Track your every move: using the Data Protection Act on supermarkets, ISPs, banks and telcos

In 2012, the government is considering telling companies to provide personal data in a machine readable format. But as long as you don’t mind getting wodges of paper you have been able to get this data for many years, under the Data Protection Act (something I also used to find the base stations used by my mobile phone).

This is what I found out for the Guardian about my own shopping and web-surfing habits in 2002: the costs and time limits still apply, and I have updated links and contact details. Freeserve no longer exists, but in general the following would remain my advice for anyone wishing to access their data, unless there’s very obvious information about subject access request processes on the organisation’s web site.
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Full tilt: Virgin’s 140mph Pendolino trains

First published in T3, March 2002

‘Fast’ and ‘trains’: two words that tend to be strangers in Britain at the moment, what with strikes, complaints about service levels and fare-rises and the demise of Railtrack, the company meant to look after the tracks. Despite all that, 2002 will see Britain’s biggest rail operator begin replacing its entire fleet of vehicles – with ones that go faster.

Virgin Trains operates two of the four long-distance UK networks. West Coast runs from London Euston to Birmingham, then on to the north-west, north Wales and Scotland. CrossCountry runs the long-distance trains that go everywhere from Penzance to Aberdeen, through a hub at Birmingham New Street. The company is probably the least popular rail operator at the moment, with a poor record for punctuality and reliability. Continue reading “Full tilt: Virgin’s 140mph Pendolino trains”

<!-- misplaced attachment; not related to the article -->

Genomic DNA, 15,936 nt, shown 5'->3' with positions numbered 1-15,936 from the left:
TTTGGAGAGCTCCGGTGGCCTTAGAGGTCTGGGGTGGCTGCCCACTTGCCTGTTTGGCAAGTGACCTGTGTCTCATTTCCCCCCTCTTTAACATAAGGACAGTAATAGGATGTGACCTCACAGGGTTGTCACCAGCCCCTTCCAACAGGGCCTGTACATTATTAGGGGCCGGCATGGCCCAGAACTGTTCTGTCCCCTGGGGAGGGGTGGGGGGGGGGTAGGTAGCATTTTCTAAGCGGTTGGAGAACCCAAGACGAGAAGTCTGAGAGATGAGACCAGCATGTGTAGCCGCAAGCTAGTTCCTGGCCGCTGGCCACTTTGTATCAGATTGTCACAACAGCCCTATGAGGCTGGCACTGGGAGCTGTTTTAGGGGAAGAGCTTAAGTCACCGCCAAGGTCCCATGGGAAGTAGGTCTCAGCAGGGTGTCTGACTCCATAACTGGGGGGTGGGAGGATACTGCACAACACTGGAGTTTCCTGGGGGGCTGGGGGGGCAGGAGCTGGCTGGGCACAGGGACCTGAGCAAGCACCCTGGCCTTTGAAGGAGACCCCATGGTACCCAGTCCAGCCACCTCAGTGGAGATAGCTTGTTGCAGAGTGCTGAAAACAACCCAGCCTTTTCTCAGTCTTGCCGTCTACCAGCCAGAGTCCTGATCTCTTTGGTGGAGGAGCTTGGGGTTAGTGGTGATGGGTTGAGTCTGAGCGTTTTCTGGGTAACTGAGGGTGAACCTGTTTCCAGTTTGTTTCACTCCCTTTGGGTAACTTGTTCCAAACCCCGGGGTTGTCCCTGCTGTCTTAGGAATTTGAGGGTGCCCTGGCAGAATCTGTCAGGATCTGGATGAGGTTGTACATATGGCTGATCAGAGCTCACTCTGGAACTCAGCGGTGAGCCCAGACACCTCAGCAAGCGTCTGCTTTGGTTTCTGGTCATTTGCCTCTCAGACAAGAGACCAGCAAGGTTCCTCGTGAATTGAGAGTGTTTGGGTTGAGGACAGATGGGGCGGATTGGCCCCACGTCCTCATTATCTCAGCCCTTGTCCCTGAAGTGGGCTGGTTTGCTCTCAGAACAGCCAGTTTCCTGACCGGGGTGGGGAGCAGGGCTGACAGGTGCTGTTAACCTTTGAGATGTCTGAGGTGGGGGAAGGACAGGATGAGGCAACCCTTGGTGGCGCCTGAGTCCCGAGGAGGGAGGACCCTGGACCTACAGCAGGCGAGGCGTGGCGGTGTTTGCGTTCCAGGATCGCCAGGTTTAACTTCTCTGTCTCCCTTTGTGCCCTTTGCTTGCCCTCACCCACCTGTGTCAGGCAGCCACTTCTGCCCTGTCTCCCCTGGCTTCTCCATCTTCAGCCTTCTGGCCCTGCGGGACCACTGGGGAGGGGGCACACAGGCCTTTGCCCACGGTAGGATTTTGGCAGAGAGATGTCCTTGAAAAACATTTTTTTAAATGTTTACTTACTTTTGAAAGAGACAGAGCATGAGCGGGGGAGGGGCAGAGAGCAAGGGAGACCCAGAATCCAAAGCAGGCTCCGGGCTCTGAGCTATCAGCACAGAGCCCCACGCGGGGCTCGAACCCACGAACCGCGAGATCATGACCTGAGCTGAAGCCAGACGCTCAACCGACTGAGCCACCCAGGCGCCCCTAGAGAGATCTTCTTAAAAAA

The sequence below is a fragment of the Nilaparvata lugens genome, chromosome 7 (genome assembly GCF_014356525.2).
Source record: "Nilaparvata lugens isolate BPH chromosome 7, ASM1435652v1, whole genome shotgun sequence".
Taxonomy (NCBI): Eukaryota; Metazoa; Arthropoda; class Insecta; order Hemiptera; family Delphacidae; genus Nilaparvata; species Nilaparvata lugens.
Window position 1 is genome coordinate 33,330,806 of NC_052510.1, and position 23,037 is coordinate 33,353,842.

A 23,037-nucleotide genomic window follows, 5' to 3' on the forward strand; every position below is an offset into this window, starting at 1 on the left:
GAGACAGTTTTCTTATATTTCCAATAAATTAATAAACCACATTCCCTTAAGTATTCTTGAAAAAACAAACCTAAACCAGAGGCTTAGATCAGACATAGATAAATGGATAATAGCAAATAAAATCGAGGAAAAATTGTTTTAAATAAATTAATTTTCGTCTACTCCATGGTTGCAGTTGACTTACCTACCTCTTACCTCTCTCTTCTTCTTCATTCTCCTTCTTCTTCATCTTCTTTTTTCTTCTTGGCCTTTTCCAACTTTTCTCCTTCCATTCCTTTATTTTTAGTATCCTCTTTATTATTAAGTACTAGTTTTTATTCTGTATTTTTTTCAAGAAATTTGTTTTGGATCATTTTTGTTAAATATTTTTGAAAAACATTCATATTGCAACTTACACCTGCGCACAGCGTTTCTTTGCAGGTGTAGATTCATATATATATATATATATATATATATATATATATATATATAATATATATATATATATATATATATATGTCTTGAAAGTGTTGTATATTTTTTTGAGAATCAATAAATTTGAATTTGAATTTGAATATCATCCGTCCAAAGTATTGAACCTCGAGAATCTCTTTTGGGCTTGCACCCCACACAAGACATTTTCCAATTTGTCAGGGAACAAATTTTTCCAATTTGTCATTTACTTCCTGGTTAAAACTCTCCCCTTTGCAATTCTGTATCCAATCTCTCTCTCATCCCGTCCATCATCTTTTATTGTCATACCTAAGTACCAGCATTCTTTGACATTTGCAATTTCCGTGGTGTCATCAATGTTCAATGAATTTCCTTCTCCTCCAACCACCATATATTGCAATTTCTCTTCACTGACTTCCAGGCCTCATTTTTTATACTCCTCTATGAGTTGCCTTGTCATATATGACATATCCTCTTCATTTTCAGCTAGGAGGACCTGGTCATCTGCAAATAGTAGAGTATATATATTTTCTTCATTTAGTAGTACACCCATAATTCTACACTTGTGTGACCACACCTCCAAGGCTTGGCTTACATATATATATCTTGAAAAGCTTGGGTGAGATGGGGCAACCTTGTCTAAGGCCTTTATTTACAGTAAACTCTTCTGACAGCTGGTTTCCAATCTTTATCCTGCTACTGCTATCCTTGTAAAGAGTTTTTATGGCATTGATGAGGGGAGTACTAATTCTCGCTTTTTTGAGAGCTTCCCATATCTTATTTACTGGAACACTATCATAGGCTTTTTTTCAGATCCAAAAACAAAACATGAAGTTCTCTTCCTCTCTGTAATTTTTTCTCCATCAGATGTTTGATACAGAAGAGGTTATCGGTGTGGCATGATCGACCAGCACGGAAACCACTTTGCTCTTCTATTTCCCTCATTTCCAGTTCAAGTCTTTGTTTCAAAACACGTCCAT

You can ring, but you can’t hide: mobile phone tracking of user locations

This was the first of several articles I wrote on mobile phone tracking of users for Guardian Online, with later articles on services using the same technology to track children, and to let the emergency services locate callers.

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Partially sighted: how private healthcare works with the NHS

First published in Health Service Journal, 8 November 2001

The private sector is sometimes seen as a zombie, mortally wounded in the NHS’s founding – yet reanimated by the unholy forces of Tory and New Labour governments.

But according to a book published by the King’s Fund*, past political efforts to kill off the private sector have only fuelled its strength. Now, authors Justin Keen, Donald Light and Nicholas Mays say the government needs to put aside the ideological debate about healthcare funding and face up to the reality of private healthcare, by making it subject to the same standards that rule the NHS.
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Smallest post office gets net

A new network could transform the fortunes of rural post offices. SA Mathieson visits Britain’s tiniest post office to find out more

Visiting the smallest post office in Britain, in a beautiful part of the Highlands, was great fun. This was in the days when Royal Mail was calling itself Consignia, a thankfully brief period in its history.
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